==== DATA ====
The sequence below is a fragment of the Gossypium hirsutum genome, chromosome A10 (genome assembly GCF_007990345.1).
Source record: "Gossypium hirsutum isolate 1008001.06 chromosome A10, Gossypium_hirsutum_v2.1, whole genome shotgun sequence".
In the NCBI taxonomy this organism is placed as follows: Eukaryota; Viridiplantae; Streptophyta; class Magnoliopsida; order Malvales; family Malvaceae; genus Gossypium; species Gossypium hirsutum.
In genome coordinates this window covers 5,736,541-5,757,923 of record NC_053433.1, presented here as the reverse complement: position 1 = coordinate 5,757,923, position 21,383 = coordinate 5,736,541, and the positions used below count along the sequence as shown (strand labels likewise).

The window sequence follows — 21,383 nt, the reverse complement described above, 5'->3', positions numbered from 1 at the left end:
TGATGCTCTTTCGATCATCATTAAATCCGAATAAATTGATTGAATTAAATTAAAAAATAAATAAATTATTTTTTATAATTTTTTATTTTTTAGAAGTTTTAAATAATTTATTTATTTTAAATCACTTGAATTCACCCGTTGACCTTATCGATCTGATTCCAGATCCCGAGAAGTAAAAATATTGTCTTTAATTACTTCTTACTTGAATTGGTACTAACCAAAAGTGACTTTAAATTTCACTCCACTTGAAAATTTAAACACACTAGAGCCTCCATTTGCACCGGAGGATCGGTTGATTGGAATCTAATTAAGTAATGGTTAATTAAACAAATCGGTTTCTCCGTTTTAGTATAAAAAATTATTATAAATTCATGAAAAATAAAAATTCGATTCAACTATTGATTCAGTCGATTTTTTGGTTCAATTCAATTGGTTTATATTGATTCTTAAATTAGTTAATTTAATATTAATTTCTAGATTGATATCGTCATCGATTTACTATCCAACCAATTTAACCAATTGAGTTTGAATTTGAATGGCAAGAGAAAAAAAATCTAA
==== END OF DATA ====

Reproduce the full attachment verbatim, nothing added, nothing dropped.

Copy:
The sequence below is a fragment of the Gossypium hirsutum genome, chromosome A10 (genome assembly GCF_007990345.1).
Source record: "Gossypium hirsutum isolate 1008001.06 chromosome A10, Gossypium_hirsutum_v2.1, whole genome shotgun sequence".
In the NCBI taxonomy this organism is placed as follows: Eukaryota; Viridiplantae; Streptophyta; class Magnoliopsida; order Malvales; family Malvaceae; genus Gossypium; species Gossypium hirsutum.
In genome coordinates this window covers 5,736,541-5,757,923 of record NC_053433.1, presented here as the reverse complement: position 1 = coordinate 5,757,923, position 21,383 = coordinate 5,736,541, and the positions used below count along the sequence as shown (strand labels likewise).

The window sequence follows — 21,383 nt, the reverse complement described above, 5'->3', positions numbered from 1 at the left end:
TGATGCTCTTTCGATCATCATTAAATCCGAATAAATTGATTGAATTAAATTAAAAAATAAATAAATTATTTTTTATAATTTTTTATTTTTTAGAAGTTTTAAATAATTTATTTATTTTAAATCACTTGAATTCACCCGTTGACCTTATCGATCTGATTCCAGATCCCGAGAAGTAAAAATATTGTCTTTAATTACTTCTTACTTGAATTGGTACTAACCAAAAGTGACTTTAAATTTCACTCCACTTGAAAATTTAAACACACTAGAGCCTCCATTTGCACCGGAGGATCGGTTGATTGGAATCTAATTAAGTAATGGTTAATTAAACAAATCGGTTTCTCCGTTTTAGTATAAAAAATTATTATAAATTCATGAAAAATAAAAATTCGATTCAACTATTGATTCAGTCGATTTTTTGGTTCAATTCAATTGGTTTATATTGATTCTTAAATTAGTTAATTTAATATTAATTTCTAGATTGATATCGTCATCGATTTACTATCCAACCAATTTAACCAATTGAGTTTGAATTTGAATGGCAAGAGAAAAAAAATCTAA